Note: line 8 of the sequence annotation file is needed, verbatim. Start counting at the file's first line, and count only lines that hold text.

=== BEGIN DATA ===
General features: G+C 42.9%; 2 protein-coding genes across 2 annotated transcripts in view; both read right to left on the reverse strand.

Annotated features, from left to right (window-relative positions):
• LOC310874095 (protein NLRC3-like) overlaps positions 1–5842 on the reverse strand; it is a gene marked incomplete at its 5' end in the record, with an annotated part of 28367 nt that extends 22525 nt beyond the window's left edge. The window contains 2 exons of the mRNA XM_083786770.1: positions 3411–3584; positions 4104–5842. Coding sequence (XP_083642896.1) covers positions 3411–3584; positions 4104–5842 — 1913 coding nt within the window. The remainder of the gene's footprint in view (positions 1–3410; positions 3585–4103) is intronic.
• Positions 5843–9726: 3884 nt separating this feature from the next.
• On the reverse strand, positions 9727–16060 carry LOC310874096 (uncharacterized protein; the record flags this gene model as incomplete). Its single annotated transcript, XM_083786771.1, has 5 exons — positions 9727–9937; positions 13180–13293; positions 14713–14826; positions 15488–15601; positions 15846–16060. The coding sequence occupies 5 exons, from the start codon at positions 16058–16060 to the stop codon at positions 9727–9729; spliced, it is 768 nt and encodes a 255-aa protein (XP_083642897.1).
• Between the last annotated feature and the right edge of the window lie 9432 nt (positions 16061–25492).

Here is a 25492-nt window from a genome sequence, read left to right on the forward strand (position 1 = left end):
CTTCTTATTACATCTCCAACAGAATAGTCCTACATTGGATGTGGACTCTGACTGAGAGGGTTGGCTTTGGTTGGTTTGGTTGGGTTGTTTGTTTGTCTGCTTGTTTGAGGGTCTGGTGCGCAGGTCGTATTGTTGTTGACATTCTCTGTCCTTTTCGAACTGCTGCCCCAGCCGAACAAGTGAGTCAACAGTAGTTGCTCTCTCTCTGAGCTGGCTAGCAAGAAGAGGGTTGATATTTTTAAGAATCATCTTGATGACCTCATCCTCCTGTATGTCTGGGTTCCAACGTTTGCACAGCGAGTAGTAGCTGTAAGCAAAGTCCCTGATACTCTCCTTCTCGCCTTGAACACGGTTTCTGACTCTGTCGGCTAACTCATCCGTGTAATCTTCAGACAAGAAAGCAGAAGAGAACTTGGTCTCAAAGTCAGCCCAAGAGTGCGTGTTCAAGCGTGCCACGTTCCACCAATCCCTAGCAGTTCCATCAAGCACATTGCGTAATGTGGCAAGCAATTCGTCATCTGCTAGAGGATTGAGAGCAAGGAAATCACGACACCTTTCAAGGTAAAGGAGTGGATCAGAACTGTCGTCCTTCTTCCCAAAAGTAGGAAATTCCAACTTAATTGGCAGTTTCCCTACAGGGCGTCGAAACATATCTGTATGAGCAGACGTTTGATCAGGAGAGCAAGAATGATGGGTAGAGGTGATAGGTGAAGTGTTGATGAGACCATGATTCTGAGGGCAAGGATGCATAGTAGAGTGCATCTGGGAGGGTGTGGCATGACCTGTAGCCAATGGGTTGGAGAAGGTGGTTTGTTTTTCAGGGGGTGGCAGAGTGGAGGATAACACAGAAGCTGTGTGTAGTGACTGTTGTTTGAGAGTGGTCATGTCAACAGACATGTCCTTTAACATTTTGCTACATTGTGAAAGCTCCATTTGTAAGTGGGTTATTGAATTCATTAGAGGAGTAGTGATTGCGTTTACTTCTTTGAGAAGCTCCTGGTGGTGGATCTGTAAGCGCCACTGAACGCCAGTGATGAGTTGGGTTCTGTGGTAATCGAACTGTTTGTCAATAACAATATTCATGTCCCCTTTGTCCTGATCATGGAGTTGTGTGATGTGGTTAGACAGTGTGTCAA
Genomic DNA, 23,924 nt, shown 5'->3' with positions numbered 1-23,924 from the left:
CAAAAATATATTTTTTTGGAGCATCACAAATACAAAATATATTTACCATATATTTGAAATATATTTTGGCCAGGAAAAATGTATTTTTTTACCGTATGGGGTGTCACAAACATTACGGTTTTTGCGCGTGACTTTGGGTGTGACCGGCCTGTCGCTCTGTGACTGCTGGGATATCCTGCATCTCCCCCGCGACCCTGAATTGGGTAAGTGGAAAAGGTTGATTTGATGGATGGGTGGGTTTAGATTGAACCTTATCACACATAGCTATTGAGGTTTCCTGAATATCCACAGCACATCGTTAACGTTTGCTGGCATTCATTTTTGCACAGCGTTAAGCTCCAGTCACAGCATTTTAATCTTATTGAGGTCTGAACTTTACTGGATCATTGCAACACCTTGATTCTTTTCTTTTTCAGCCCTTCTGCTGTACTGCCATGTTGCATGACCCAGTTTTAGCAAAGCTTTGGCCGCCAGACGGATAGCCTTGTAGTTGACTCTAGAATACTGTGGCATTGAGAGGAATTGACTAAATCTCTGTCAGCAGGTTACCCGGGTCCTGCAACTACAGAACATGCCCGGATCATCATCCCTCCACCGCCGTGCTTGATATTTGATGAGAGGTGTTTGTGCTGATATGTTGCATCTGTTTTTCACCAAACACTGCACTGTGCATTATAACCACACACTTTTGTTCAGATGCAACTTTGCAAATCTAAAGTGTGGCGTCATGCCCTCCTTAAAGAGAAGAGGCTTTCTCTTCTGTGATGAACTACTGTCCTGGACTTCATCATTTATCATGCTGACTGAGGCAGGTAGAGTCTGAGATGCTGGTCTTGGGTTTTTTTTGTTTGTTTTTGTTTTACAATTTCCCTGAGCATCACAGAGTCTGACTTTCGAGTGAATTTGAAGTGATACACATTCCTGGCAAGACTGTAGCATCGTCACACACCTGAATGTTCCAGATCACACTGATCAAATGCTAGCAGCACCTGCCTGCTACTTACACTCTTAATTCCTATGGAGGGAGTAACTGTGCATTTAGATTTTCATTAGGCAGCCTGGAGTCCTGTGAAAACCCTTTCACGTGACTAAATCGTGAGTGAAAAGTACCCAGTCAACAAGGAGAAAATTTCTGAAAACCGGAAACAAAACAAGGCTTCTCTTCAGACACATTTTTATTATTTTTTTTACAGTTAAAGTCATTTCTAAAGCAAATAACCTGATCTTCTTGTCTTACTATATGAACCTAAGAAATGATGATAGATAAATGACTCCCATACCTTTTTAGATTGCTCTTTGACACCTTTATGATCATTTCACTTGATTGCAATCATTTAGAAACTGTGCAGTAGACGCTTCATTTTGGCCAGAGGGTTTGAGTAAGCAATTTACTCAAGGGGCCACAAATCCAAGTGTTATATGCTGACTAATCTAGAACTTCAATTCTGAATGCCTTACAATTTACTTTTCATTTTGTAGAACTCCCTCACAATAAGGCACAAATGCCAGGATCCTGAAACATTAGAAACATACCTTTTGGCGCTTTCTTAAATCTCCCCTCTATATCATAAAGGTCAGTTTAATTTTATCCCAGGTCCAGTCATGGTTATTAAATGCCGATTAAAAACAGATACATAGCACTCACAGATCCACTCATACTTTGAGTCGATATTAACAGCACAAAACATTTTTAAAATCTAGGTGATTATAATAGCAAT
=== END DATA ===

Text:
CTTCTTATTACATCTCCAACAGAATAGTCCTACATTGGATGTGGACTCTGACTGAGAGGGTTGGCTTTGGTTGGTTTGGTTGGGTTGTTTGTTTGTCTGCTTGTTTGAGGGTCTGGTGCGCAGGTCGTATTGTTGTTGACATTCTCTGTCCTTTTCGAACTGCTGCCCCAGCCGAACAAGTGAGTCAACAGTAGTTGCTCTCTCTCTGAGCTGGCTAGCAAGAAGAGGGTTGATATTTTTAAGAATCATCTTGATGACCTCATCCTCCTGTATGTCTGGGTTCCAACGTTTGCACAGCGAGTAGTAGCTGTAAGCAAAGTCCCTGATACTCTCCTTCTCGCCTTGAACACGGTTTCTGACTCTGTCGGCTAACTCATCCGTGTAATCTTCAGACAAGAAAGCAGAAGAGAACTTGGTCTCAAAGTCAGCCCAAGAGTGCGTGTTCAAGCGTGCCACGTTCCACCAATCCCTAGCAGTTCCATCAAGCACATTGCGTAATGTGGCAAGCAATTCGTCATCTGCTAGAGGATTGAGAGCAAGGAAATCACGACACCTTTCAAGGTAAAGGAGTGGATCAGAACTGTCGTCCTTCTTCCCAAAAGTAGGAAATTCCAACTTAATTGGCAGTTTCCCTACAGGGCGTCGAAACATATCTGTATGAGCAGACGTTTGATCAGGAGAGCAAGAATGATGGGTAGAGGTGATAGGTGAAGTGTTGATGAGACCATGATTCTGAGGGCAAGGATGCATAGTAGAGTGCATCTGGGAGGGTGTGGCATGACCTGTAGCCAATGGGTTGGAGAAGGTGGTTTGTTTTTCAGGGGGTGGCAGAGTGGAGGATAACACAGAAGCTGTGTGTAGTGACTGTTGTTTGAGAGTGGTCATGTCAACAGACATGTCCTTTAACATTTTGCTACATTGTGAAAGCTCCATTTGTAAGTGGGTTATTGAATTCATTAGAGGAGTAGTGATTGCGTTTACTTCTTTGAGAAGCTCCTGGTGGTGGATCTGTAAGCGCCACTGAACGCCAGTGATGAGTTGGGTTCTGTGGTAATCGAACTGTTTGTCAATAACAATATTCATGTCCCCTTTGTCCTGATCATGGAGTTGTGTGATGTGGTTAGACAGTGTGTCAA